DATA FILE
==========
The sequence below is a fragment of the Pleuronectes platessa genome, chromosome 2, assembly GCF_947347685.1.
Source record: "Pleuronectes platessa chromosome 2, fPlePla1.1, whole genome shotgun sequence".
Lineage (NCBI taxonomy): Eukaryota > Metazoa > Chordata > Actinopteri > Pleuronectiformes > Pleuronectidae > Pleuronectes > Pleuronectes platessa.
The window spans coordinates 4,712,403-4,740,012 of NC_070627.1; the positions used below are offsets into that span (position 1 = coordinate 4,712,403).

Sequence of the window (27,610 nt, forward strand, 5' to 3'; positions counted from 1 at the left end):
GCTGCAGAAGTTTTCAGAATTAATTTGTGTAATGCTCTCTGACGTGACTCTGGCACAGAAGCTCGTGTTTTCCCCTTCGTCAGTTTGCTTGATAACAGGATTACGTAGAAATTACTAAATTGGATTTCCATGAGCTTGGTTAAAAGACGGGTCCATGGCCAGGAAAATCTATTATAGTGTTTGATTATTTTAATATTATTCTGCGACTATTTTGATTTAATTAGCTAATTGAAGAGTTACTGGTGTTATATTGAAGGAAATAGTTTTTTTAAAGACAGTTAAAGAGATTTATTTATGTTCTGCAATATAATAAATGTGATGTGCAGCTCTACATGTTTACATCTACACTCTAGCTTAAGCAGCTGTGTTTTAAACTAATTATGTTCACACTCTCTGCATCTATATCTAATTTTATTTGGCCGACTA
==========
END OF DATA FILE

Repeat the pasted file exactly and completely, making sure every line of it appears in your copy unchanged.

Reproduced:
The sequence below is a fragment of the Pleuronectes platessa genome, chromosome 2, assembly GCF_947347685.1.
Source record: "Pleuronectes platessa chromosome 2, fPlePla1.1, whole genome shotgun sequence".
Lineage (NCBI taxonomy): Eukaryota > Metazoa > Chordata > Actinopteri > Pleuronectiformes > Pleuronectidae > Pleuronectes > Pleuronectes platessa.
The window spans coordinates 4,712,403-4,740,012 of NC_070627.1; the positions used below are offsets into that span (position 1 = coordinate 4,712,403).

Sequence of the window (27,610 nt, forward strand, 5' to 3'; positions counted from 1 at the left end):
GCTGCAGAAGTTTTCAGAATTAATTTGTGTAATGCTCTCTGACGTGACTCTGGCACAGAAGCTCGTGTTTTCCCCTTCGTCAGTTTGCTTGATAACAGGATTACGTAGAAATTACTAAATTGGATTTCCATGAGCTTGGTTAAAAGACGGGTCCATGGCCAGGAAAATCTATTATAGTGTTTGATTATTTTAATATTATTCTGCGACTATTTTGATTTAATTAGCTAATTGAAGAGTTACTGGTGTTATATTGAAGGAAATAGTTTTTTTAAAGACAGTTAAAGAGATTTATTTATGTTCTGCAATATAATAAATGTGATGTGCAGCTCTACATGTTTACATCTACACTCTAGCTTAAGCAGCTGTGTTTTAAACTAATTATGTTCACACTCTCTGCATCTATATCTAATTTTATTTGGCCGACTA